Left:Anemone blanda, planted, Left down: Chionodoxa luciliae, April 2005.  Right uppers - wild Anemone nemorosa (2 pics) and Right down Anemone nemorosa double - 'Westalen' which came unexpected only one, I am not sure if planted. Right: Anemone silvestris. More on the RightSaxifraga (Darmera) peltata (April 2000) only flower which coming first before leaves, and Helleborus sp. in May 2000, which disappeared next years
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Garden4  1996-2000
Garden4  1996-2000
Garden4  1996-2000
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Garden4  1996-2000
Garden4  1996-2000
Trdgrden6 Skoglandet
Next spring flowers appear are daffodils, Narcissus of different sorts.  
Left: Probably
 'Ice Folies'
Right: Narcissus 
poeticus 'Actea',
 latest flowering 
(6th May 2003); Next Right and Left Below:
Narcissus 'Palmares', 
9 May 2003. 
Below Right: 
Narcissus 'Slim Whitman'.
In the middle the slopping going from the garden part called 'Buskage' with many roses planted. On the top of slopping, which is as well the border of 'Buskage'  you can see Narcissus poeticus on two spots  (May 2000). On the picture there is also Helleborus, probably  foetidus, which in miraculous way "transported" itself to the container on the South Wall of the house, where I have found it and couldn't believe to my eyes. The plant disappeared from Woodland!
Primulas were in the Yngve's garden rather native plant, but on the pics there are planted, mostly even sown by me  
Left:  Primula acaulis grown from seeds, Primula vulgaris self sown  and Primula (pink)  from Garden Centre

Right: Primula vialii  

Below Right: Primula from Garden Centre, probably hybrid 
Tulips have been in Woodland eye-catching spots in the spring. I tried to buy and plant the lower sorts, but not always you get what is written on labels..
Right:  Tulips bought with name 'Wild Tulips', probably so called botanical group, means not hybrids. They are short and easy to spread themselves. They have been planted on s.c. Balcony the Second.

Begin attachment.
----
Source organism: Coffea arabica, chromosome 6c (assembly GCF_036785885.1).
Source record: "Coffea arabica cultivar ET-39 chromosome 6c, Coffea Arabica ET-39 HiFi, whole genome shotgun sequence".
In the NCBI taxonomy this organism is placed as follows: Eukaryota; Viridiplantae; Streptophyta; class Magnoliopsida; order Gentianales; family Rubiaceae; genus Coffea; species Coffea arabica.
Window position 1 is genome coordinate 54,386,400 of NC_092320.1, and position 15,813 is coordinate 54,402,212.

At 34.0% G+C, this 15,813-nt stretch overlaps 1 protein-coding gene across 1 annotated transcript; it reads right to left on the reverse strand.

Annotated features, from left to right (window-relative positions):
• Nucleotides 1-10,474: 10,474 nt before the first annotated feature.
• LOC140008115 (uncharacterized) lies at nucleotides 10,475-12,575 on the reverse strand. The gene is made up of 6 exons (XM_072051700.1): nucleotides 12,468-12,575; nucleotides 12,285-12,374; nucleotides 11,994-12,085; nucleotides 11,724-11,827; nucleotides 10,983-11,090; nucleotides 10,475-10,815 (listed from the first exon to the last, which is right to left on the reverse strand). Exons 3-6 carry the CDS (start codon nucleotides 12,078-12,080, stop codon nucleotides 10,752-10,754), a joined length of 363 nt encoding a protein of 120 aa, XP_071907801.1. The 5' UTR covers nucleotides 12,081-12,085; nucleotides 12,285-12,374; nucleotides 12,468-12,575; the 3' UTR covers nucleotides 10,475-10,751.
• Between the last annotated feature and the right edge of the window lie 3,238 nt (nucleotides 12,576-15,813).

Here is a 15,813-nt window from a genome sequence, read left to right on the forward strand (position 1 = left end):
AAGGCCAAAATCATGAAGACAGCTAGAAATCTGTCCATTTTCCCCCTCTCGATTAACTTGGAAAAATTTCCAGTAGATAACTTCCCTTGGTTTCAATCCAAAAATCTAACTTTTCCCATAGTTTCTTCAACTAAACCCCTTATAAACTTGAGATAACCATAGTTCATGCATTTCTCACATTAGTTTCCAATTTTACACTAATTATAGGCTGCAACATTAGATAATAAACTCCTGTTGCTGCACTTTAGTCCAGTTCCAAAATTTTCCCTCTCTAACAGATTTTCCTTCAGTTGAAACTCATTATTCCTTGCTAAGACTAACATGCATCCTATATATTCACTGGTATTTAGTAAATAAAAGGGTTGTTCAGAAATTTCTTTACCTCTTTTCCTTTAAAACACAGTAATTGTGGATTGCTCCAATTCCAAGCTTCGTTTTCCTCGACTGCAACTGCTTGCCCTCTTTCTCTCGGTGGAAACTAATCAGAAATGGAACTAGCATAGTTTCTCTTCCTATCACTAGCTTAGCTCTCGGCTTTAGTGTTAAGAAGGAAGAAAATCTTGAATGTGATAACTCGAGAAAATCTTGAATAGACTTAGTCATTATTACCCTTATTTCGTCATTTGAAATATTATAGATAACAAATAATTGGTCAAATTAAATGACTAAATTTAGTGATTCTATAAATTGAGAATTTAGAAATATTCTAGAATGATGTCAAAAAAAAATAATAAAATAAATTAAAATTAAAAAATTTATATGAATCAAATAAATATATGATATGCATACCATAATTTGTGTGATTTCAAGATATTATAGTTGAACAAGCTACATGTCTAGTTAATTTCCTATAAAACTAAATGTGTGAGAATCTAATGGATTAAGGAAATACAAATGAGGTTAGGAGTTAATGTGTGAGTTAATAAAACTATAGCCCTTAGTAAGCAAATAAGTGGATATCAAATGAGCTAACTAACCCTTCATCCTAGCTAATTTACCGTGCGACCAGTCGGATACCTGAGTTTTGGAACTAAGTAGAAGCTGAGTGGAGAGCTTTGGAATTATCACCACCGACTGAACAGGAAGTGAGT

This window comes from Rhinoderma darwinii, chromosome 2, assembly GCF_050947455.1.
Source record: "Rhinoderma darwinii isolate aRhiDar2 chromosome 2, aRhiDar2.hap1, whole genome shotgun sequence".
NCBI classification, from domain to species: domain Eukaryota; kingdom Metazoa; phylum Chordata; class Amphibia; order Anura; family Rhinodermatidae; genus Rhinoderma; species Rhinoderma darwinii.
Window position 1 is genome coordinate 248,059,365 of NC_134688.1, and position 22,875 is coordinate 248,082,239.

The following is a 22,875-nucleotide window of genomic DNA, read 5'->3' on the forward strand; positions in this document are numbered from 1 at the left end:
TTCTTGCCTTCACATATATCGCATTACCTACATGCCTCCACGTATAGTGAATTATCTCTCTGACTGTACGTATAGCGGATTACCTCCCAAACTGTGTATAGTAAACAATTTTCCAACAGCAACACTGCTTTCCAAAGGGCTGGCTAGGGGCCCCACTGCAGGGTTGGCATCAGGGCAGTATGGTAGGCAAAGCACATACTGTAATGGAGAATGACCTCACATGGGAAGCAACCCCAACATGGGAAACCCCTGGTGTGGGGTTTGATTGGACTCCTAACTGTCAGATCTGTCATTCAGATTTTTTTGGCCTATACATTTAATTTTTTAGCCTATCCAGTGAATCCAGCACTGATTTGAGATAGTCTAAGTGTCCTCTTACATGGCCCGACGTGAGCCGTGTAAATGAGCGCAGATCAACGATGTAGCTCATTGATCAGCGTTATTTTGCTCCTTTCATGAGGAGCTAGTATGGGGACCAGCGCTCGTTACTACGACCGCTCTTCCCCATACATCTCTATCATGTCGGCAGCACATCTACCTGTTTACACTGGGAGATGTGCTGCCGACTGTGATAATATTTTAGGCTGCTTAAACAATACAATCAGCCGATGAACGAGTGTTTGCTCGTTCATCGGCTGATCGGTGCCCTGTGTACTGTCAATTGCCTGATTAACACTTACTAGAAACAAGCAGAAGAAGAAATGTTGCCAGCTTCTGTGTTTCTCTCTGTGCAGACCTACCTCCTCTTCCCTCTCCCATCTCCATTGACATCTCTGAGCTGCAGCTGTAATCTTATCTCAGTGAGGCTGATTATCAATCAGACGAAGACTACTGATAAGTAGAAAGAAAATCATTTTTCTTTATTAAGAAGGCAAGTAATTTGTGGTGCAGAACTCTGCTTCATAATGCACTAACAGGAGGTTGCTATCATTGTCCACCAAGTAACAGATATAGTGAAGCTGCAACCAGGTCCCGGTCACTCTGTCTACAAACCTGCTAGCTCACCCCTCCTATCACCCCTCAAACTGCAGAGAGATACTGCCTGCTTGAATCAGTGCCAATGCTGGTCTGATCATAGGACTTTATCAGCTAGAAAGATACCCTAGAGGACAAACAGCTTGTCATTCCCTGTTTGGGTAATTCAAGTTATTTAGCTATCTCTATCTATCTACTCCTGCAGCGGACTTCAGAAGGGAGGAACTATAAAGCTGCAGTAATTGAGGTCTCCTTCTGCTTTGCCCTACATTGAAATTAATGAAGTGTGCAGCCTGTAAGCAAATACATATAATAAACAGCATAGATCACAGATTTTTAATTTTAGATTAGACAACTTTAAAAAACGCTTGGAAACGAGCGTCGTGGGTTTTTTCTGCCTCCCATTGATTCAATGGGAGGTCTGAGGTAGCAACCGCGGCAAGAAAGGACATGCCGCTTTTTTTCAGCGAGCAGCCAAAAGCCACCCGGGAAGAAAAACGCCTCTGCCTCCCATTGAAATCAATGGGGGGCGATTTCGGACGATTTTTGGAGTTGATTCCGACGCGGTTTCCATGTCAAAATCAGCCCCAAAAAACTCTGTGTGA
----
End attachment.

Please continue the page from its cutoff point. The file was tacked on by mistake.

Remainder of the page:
Mostly I do not know names of these tulips, the labels disappeared, only 2 of them I know.  Below last one on the Left there is 'Peach Blossom' and also last one picture to the Right: there is 'Texas Flame'. The orange double tulips appeared in the Woodland unexpected, it should be another sort, but obviously it was wrong bulbs in the package and I have no idea which sort it was. 
Shrubs in the spring
The Woodland, as I wrote before, was most beautiful in springtime, not only because of spring flowers but also the spring foliage on the shrubs. I planted namely almost as a rule shrubs with colourfull leaves, contrasting with each other, but most of them changed colour under a season becoming more and more green in the summer - and some of them have got again some colours towards autumn. Below on the picture the landscape of the large part of Woodland seen from the rock of The North Side of the garden. As I wrote before, the Woodland was lying very much lower in relation to the rest of the garden and house.
On the picture to the Right (from the 18th May 2003) you can see  shrubs with golden-yellow leaves. They are from the left: in forgrounden Spiraea bumalda 'Godflame'and behind it Philadelphus coronarius Aurea nana, next is conifer Abies koreana and the third "yellow" - Physocarpus opulifolius luteum 'Dart's Gold'. Almost hidden is Cornus alba 'Spaethii', also with yellow leaves.